As men approach middle age they may experience a phenomenon similar to female menopause, called Andropause. A drop in hormone levels resulting in mood and body changes characterizes this period. Symptoms may include fatigue, a loss of energy, sex drive and physical endurance.
Other factors also play a role. Studies show that this decline in testosterone levels can put men at risk for other health problems such as heart disease and weak bones. This decline in testosterone levels is normal, but it is not always possible to say which men will suffer from symptoms needing medical attention. Some sources indicate that personal attitude, psychological stress, alcohol abuse, injuries or surgery, medications, obesity and infections can contribute to its onset.
Since, middle age is often a time when many men begin to question their values, accomplishments and direction in life, it’s often difficult to link the changes that are occurring to more than just external conditions. This being said, younger men also suffer from an varying array of symptoms. These may be triggered by work-related stress and anxiety, concern about sexual performance, marital or relationship problems or depression.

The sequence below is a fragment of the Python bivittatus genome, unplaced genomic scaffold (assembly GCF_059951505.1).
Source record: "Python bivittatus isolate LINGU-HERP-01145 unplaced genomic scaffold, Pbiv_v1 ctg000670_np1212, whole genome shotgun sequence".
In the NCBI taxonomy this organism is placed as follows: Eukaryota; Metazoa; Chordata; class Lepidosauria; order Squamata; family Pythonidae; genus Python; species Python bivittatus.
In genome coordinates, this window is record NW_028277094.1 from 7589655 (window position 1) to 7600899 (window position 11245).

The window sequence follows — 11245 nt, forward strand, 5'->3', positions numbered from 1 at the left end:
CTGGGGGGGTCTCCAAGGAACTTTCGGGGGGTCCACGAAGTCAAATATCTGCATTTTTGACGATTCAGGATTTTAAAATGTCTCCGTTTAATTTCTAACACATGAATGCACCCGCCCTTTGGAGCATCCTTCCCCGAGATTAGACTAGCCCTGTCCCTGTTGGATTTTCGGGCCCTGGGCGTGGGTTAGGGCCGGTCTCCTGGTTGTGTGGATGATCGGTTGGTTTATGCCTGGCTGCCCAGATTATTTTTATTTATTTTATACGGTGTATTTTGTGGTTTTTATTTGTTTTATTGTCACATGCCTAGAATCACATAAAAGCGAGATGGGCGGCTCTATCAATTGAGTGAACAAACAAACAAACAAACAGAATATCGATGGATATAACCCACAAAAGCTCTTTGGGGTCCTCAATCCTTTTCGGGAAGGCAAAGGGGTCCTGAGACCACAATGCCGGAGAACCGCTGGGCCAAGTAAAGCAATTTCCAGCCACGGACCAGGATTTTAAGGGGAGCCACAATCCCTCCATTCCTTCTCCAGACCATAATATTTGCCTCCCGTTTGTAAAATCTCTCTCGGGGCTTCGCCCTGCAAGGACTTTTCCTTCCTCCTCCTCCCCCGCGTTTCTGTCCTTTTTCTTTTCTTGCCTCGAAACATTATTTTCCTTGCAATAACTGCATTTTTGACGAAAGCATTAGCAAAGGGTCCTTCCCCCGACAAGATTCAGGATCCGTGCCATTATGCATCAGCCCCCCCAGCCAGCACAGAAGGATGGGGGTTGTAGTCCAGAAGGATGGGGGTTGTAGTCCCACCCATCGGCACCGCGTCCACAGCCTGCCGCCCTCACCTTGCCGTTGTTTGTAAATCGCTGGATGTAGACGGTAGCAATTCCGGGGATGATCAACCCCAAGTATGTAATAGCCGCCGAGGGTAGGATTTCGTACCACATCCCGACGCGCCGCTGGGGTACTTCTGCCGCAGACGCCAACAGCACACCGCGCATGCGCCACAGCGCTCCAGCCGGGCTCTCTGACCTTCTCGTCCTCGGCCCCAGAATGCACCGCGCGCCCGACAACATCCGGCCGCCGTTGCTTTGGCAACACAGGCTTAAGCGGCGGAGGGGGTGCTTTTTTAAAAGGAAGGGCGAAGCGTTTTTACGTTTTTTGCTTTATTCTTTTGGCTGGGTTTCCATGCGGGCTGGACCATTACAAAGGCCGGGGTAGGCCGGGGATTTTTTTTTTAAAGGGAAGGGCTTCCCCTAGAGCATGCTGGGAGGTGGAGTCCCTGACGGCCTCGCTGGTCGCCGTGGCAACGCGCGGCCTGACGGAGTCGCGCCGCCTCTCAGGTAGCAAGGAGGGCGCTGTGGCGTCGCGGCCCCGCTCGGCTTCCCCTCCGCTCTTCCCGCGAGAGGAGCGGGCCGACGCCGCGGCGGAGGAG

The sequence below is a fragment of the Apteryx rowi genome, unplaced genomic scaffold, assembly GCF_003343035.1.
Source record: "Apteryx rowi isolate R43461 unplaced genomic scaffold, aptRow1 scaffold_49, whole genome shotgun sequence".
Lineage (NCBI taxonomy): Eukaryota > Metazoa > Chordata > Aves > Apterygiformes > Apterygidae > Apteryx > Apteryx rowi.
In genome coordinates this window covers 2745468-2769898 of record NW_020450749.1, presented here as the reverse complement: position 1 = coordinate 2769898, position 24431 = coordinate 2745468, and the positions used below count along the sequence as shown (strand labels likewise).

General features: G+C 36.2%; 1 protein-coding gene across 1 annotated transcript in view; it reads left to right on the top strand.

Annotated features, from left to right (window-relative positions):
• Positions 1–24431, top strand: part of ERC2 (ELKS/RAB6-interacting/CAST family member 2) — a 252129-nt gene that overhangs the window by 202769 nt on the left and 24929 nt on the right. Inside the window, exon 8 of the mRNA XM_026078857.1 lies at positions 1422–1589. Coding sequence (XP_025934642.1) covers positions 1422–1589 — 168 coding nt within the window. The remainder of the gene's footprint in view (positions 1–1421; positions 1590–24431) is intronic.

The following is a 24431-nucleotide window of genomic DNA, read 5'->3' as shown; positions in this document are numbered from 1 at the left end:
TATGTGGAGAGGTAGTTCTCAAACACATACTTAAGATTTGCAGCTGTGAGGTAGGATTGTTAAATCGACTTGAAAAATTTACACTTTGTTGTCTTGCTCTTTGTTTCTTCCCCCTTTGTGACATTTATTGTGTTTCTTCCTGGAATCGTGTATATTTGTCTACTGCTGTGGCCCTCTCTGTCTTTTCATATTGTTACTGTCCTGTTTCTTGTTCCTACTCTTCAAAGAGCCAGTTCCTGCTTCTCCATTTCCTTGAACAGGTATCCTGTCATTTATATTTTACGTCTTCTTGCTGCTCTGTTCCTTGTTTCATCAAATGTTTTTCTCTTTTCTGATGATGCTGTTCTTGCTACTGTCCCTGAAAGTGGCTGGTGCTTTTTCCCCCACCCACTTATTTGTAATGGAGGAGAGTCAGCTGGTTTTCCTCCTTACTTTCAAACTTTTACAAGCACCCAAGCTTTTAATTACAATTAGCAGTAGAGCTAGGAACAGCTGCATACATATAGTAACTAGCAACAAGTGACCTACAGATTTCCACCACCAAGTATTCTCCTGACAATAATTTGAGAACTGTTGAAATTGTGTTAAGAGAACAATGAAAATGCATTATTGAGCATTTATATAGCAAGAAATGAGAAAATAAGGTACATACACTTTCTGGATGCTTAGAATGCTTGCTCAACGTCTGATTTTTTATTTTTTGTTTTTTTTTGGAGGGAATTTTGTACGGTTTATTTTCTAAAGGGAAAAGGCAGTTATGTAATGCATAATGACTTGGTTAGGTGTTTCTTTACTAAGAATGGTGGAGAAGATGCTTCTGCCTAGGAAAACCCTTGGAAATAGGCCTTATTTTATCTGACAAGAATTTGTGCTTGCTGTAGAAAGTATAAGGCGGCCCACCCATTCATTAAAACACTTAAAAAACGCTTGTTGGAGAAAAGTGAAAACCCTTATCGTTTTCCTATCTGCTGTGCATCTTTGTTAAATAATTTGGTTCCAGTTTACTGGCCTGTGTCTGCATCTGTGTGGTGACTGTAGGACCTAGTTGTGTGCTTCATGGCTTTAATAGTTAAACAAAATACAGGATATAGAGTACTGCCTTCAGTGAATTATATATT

Some medical conditions including diabetes, heart and vascular disease, neurological disorders, kidney or liver disease, and alcoholism and drug abuse may also have a negative effective on the libido and male well-being.
Lyme disease is caused by the Borrelia burgdorferi bacteria. The bacteria are present in the digestive systems of many different animals including mice, deer, pheasants and blackbirds. If a tick bites an animal that has the bacteria, the tick can also become infected. The tick can then transfer the bacteria to a human by biting them and feeding on their blood.
Once infected, the bacteria move slowly through your skin and into your blood and lymphatic system. The earliest and most common symptom of Lyme disease is a red circular rash that develops around the area of the bite, 3-30 days after someone is bitten. The rash is often described as looking like a bull’s-eye. You may also experience flu-like symptoms, such as tiredness, headaches and muscle or joint pain. Lyme disease can affect your skin, joints, heart and nervous system.